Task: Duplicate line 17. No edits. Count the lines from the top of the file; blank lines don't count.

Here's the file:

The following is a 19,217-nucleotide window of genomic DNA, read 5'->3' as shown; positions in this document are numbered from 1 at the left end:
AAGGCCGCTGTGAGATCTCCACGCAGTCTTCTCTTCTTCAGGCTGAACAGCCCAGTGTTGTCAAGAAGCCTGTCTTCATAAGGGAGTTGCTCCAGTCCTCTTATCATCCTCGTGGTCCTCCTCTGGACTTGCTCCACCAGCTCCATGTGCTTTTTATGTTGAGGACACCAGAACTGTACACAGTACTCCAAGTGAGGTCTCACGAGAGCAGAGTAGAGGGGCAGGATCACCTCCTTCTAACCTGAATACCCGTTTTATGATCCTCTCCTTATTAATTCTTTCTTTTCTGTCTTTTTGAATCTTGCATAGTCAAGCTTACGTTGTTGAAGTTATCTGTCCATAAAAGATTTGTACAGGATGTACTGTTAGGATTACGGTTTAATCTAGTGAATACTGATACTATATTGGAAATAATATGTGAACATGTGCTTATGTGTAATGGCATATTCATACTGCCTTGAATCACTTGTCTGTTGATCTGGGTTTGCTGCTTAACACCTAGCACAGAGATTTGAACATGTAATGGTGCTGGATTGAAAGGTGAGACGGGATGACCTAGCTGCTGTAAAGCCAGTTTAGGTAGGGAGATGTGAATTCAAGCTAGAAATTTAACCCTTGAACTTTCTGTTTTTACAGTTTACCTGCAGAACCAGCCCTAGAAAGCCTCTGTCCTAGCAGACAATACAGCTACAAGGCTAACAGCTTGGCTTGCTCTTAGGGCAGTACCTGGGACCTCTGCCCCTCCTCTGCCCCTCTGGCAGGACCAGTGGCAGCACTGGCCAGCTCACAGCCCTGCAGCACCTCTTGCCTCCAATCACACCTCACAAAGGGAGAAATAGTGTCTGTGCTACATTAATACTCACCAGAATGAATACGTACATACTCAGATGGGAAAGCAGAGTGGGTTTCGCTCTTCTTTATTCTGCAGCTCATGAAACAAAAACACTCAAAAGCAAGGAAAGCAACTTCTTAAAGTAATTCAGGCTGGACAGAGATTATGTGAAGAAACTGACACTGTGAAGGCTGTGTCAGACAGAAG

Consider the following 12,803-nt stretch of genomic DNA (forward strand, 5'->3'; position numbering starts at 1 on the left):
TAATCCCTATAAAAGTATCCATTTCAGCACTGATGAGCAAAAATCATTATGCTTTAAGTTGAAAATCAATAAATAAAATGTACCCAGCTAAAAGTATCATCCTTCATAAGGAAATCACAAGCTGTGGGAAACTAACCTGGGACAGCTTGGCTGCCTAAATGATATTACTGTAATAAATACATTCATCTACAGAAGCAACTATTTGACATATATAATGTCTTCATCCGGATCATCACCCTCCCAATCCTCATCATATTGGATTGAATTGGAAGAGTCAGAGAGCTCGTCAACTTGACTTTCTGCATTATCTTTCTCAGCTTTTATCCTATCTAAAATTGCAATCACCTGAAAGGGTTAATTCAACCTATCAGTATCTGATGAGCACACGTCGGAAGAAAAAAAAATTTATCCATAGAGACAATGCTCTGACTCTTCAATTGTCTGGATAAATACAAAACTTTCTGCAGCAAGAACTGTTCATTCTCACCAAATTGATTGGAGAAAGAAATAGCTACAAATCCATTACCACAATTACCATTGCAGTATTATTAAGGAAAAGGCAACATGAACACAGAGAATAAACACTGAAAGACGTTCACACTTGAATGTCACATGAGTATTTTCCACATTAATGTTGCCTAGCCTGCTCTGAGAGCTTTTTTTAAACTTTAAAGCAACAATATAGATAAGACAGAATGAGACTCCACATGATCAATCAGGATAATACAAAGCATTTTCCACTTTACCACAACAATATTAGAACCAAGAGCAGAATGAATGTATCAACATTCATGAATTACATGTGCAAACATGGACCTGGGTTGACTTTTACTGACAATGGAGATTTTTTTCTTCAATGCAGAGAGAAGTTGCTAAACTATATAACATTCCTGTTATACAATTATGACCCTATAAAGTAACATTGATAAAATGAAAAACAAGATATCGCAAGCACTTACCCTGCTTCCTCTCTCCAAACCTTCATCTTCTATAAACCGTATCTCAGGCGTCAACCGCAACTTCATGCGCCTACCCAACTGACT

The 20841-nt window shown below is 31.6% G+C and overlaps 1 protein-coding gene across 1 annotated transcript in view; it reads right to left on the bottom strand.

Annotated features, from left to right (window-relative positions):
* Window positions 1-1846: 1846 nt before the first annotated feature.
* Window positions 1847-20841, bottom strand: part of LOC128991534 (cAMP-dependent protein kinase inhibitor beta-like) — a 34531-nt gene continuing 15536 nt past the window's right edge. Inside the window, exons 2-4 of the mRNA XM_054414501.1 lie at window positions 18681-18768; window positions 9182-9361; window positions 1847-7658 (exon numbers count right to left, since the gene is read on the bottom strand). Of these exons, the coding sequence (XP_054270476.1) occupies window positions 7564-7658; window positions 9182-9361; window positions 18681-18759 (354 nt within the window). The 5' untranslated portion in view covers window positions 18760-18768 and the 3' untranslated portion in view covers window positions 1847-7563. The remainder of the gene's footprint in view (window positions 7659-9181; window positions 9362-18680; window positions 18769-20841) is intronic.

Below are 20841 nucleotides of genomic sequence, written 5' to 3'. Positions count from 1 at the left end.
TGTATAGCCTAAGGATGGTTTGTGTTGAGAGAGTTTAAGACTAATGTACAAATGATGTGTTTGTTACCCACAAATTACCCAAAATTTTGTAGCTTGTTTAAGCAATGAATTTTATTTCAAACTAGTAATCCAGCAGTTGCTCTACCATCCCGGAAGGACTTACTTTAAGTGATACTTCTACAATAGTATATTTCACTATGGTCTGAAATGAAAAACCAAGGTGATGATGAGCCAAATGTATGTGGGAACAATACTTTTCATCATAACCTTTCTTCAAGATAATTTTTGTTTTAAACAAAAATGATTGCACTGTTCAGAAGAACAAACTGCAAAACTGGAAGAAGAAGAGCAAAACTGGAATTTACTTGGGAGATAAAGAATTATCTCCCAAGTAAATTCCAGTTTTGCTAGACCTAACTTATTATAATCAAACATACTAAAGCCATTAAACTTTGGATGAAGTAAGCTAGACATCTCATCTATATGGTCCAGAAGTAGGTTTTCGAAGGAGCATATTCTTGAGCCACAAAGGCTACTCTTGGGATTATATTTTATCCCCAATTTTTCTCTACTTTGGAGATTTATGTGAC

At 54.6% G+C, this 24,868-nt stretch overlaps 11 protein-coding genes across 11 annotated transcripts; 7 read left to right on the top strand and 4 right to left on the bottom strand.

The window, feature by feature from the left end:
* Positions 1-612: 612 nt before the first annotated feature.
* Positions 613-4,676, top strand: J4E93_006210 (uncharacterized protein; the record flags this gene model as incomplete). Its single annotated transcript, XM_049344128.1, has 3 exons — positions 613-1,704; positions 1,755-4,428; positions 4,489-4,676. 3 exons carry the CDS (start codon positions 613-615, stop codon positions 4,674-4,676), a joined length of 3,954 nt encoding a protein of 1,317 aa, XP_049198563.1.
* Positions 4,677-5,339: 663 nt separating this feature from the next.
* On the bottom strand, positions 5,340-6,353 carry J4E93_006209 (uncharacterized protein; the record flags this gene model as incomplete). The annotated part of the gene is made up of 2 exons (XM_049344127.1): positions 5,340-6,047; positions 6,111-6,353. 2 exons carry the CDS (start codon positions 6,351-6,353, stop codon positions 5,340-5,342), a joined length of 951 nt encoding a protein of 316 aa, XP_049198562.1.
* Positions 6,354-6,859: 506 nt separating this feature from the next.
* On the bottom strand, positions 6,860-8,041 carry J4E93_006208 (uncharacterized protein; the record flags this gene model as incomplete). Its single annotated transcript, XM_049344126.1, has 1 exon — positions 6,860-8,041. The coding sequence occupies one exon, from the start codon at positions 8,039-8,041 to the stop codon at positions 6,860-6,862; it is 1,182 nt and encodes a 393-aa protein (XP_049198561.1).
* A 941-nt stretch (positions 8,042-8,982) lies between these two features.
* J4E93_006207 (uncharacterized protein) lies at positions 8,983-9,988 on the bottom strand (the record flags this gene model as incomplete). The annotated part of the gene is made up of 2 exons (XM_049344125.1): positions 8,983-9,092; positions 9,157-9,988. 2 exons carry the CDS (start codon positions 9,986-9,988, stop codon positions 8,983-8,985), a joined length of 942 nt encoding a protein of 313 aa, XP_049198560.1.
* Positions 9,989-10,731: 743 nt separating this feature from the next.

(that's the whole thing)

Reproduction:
* Positions 6,354-6,859: 506 nt separating this feature from the next.